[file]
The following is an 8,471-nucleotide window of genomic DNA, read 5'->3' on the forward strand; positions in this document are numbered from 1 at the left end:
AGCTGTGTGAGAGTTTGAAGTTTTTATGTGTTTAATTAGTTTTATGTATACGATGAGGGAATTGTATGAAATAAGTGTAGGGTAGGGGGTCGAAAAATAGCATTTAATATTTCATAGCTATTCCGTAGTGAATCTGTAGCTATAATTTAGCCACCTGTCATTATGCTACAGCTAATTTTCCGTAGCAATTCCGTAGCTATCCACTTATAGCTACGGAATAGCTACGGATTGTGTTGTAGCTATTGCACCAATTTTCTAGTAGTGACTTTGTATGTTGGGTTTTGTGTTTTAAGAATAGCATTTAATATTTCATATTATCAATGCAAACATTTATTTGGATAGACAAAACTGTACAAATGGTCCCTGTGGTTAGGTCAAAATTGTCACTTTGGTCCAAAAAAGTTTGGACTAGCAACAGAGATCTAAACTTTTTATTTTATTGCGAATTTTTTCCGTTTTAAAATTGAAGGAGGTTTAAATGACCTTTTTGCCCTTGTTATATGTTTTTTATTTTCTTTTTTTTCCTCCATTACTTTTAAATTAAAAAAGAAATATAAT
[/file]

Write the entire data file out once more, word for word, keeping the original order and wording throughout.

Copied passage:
The following is an 8,471-nucleotide window of genomic DNA, read 5'->3' on the forward strand; positions in this document are numbered from 1 at the left end:
AGCTGTGTGAGAGTTTGAAGTTTTTATGTGTTTAATTAGTTTTATGTATACGATGAGGGAATTGTATGAAATAAGTGTAGGGTAGGGGGTCGAAAAATAGCATTTAATATTTCATAGCTATTCCGTAGTGAATCTGTAGCTATAATTTAGCCACCTGTCATTATGCTACAGCTAATTTTCCGTAGCAATTCCGTAGCTATCCACTTATAGCTACGGAATAGCTACGGATTGTGTTGTAGCTATTGCACCAATTTTCTAGTAGTGACTTTGTATGTTGGGTTTTGTGTTTTAAGAATAGCATTTAATATTTCATATTATCAATGCAAACATTTATTTGGATAGACAAAACTGTACAAATGGTCCCTGTGGTTAGGTCAAAATTGTCACTTTGGTCCAAAAAAGTTTGGACTAGCAACAGAGATCTAAACTTTTTATTTTATTGCGAATTTTTTCCGTTTTAAAATTGAAGGAGGTTTAAATGACCTTTTTGCCCTTGTTATATGTTTTTTATTTTCTTTTTTTTCCTCCATTACTTTTAAATTAAAAAAGAAATATAAT